Missile Defense: A Tricky Course
President Bush succeeded in getting his proposal for a missile defense system off to a good start. He presented his radical shift in national security policy within a framework of multilateral consultation with allies and promised negotiations with Russia and China. He linked missile defense to a sharp cutback in the number of strategic nuclear warheads held by the U.S. and Russia. And he articulated the goal for missile defense correctly as serving to "strengthen global security and stability."
But the stakes are enormously high in changing security policy at this time. The Bush plan would breach the 1972 Anti-Ballistic Missile Treaty, a cornerstone of U.S.-Russia relations. The new system would begin to be deployed well before any of the technologies behind the land, sea, and air-based anti-missile weapons are fully tested. And it could antagonize far more friends and allies than the handful of rogue states it targets. Indeed, ballistic missiles may not be the worst threat from Iraq, Libya, or North Korea. Suitcase nukes or biological weapons carried into U.S. cities may pose more danger.
Europe has expressed great skepticism about any kind of Star Wars-type defense shield, arguing that it could trigger another arms race. And Russia has denounced any unilateral abrogation of the ABM Treaty. The greatest danger may come from China which could feel the most threatened by a U.S. missile shield, especially a sea-based, forward system that sits off its shore. China only has about 20 Sixties-era ballistic missiles, each carrying a single warhead. Russia and the U.S. have hundreds of missiles carrying thousands of warheads. China could respond by building a large, modern ballistic missile force. That, in turn, could set off a nuclear arms race that includes India, Pakistan, perhaps even Japan, and destabalize the entire Pacific region.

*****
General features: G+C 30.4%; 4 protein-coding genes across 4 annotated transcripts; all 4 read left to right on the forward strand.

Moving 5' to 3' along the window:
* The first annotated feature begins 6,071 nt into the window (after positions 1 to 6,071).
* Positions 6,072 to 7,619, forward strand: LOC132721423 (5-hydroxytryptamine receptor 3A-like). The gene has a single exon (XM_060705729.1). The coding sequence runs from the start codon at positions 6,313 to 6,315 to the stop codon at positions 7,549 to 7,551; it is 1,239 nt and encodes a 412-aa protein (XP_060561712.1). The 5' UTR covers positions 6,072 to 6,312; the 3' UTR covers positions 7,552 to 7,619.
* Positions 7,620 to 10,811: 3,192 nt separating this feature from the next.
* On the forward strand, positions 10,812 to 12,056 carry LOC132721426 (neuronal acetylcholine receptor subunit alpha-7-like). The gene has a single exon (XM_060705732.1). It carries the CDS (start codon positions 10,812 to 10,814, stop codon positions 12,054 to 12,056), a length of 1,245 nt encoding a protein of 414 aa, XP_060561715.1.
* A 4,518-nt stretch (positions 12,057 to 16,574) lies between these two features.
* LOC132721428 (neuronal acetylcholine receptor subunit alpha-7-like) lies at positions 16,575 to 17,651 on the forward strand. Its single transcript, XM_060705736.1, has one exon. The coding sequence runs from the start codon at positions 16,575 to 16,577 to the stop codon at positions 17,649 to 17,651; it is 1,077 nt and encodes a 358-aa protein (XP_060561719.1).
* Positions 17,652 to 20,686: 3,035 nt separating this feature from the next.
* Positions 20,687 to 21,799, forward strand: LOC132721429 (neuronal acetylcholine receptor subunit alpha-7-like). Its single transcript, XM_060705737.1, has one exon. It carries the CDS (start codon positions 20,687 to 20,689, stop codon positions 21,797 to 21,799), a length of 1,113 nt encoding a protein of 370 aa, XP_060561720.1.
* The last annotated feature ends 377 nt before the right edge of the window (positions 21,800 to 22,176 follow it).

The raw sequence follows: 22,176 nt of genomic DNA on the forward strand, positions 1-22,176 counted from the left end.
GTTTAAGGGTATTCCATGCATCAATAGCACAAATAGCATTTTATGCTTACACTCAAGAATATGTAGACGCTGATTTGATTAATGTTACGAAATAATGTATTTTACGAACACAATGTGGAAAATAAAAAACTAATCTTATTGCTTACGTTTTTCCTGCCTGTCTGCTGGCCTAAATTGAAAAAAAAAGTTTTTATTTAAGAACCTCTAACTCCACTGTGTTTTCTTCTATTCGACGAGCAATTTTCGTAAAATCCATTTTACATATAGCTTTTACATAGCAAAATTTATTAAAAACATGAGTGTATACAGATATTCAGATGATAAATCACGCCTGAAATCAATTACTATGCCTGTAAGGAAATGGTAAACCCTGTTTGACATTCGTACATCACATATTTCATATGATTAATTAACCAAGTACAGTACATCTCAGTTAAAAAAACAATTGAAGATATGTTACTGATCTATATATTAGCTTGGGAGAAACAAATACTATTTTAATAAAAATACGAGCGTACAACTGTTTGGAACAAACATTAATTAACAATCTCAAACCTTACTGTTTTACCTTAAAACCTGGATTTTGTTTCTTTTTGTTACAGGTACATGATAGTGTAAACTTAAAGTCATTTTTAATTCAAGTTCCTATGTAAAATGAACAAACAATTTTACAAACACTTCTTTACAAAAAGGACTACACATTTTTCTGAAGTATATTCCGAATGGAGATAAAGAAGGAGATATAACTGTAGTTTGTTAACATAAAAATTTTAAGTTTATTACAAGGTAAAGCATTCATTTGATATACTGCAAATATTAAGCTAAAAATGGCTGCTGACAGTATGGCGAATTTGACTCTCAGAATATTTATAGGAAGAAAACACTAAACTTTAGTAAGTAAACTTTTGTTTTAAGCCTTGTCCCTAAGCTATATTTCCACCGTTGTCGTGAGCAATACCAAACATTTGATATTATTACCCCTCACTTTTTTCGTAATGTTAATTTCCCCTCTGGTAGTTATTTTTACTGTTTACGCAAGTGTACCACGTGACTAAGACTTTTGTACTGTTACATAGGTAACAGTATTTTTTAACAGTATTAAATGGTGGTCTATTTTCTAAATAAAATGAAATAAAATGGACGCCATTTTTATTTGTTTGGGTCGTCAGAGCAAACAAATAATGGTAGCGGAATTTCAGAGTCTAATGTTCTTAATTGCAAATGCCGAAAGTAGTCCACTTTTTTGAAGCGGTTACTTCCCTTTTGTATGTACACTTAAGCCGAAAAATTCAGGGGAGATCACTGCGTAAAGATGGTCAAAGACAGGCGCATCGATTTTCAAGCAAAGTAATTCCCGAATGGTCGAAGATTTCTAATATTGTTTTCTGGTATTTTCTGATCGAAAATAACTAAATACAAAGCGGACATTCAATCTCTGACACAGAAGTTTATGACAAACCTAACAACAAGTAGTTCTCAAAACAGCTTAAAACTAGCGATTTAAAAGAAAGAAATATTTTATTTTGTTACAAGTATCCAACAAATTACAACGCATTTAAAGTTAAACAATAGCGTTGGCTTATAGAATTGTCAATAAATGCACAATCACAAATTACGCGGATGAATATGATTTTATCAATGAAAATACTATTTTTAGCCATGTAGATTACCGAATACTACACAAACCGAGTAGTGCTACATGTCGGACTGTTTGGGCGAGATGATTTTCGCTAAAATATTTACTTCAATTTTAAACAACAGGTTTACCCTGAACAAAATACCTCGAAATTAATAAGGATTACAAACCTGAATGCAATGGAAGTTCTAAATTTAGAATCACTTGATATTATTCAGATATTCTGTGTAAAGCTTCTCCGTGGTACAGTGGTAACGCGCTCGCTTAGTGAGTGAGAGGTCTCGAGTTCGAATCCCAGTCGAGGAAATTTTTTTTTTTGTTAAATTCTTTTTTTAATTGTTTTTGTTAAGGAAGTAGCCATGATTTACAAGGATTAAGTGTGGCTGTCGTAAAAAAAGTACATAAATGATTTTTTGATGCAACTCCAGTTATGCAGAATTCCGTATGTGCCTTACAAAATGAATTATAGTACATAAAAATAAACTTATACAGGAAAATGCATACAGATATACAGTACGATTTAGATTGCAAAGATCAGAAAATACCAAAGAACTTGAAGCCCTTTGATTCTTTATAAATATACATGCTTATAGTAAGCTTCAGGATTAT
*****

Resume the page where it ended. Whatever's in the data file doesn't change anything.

Unless properly negotiated, a U.S. missile-defense system would also strengthen the hand of the military and political hard-liners in China at a time of transition. China is about to enter the World Trade Organization, and it is opening its economy wide to global investment. One-party dictatorships in South Korea and Taiwan eventually evolved into market democracies. China could take that route--or remain authoritarian. No one yet knows, but relations with the U.S. will undoubtedly play a role.
President Bush called Russian Premier Vladimir Putin before announcing his plan, inviting him to work together on anti-missile defense. That is the correct approach. If he can negotiate a deal with Russia to join in missile defense, he can get the Europeans to agree to the plan. And that would go a long way toward enhancing the safety and security of the world. But Bush did not make a similar call to Chinese Prime Minister Jiang Zemin. If his missile defense plan makes new enemies and generates nuclear turmoil in Asia, it will not succeed despite the President's good intentions.